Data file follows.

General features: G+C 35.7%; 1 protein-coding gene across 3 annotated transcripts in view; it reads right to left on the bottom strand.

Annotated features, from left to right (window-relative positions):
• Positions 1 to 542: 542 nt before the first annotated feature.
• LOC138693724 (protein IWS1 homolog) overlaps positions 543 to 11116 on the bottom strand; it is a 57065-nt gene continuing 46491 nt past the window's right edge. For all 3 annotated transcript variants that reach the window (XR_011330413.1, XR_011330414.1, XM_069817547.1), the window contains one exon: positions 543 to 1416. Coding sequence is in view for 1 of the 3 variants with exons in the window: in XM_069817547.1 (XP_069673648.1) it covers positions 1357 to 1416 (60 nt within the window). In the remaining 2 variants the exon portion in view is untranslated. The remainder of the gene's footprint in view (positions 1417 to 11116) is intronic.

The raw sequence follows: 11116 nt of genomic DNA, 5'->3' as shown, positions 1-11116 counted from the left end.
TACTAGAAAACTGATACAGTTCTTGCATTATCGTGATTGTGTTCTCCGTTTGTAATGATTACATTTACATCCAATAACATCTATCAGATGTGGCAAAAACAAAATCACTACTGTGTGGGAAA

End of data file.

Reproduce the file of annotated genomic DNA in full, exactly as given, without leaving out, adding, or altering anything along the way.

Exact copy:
General features: G+C 35.7%; 1 protein-coding gene across 3 annotated transcripts in view; it reads right to left on the bottom strand.

Annotated features, from left to right (window-relative positions):
• Positions 1 to 542: 542 nt before the first annotated feature.
• LOC138693724 (protein IWS1 homolog) overlaps positions 543 to 11116 on the bottom strand; it is a 57065-nt gene continuing 46491 nt past the window's right edge. For all 3 annotated transcript variants that reach the window (XR_011330413.1, XR_011330414.1, XM_069817547.1), the window contains one exon: positions 543 to 1416. Coding sequence is in view for 1 of the 3 variants with exons in the window: in XM_069817547.1 (XP_069673648.1) it covers positions 1357 to 1416 (60 nt within the window). In the remaining 2 variants the exon portion in view is untranslated. The remainder of the gene's footprint in view (positions 1417 to 11116) is intronic.

The raw sequence follows: 11116 nt of genomic DNA, 5'->3' as shown, positions 1-11116 counted from the left end.
TACTAGAAAACTGATACAGTTCTTGCATTATCGTGATTGTGTTCTCCGTTTGTAATGATTACATTTACATCCAATAACATCTATCAGATGTGGCAAAAACAAAATCACTACTGTGTGGGAAA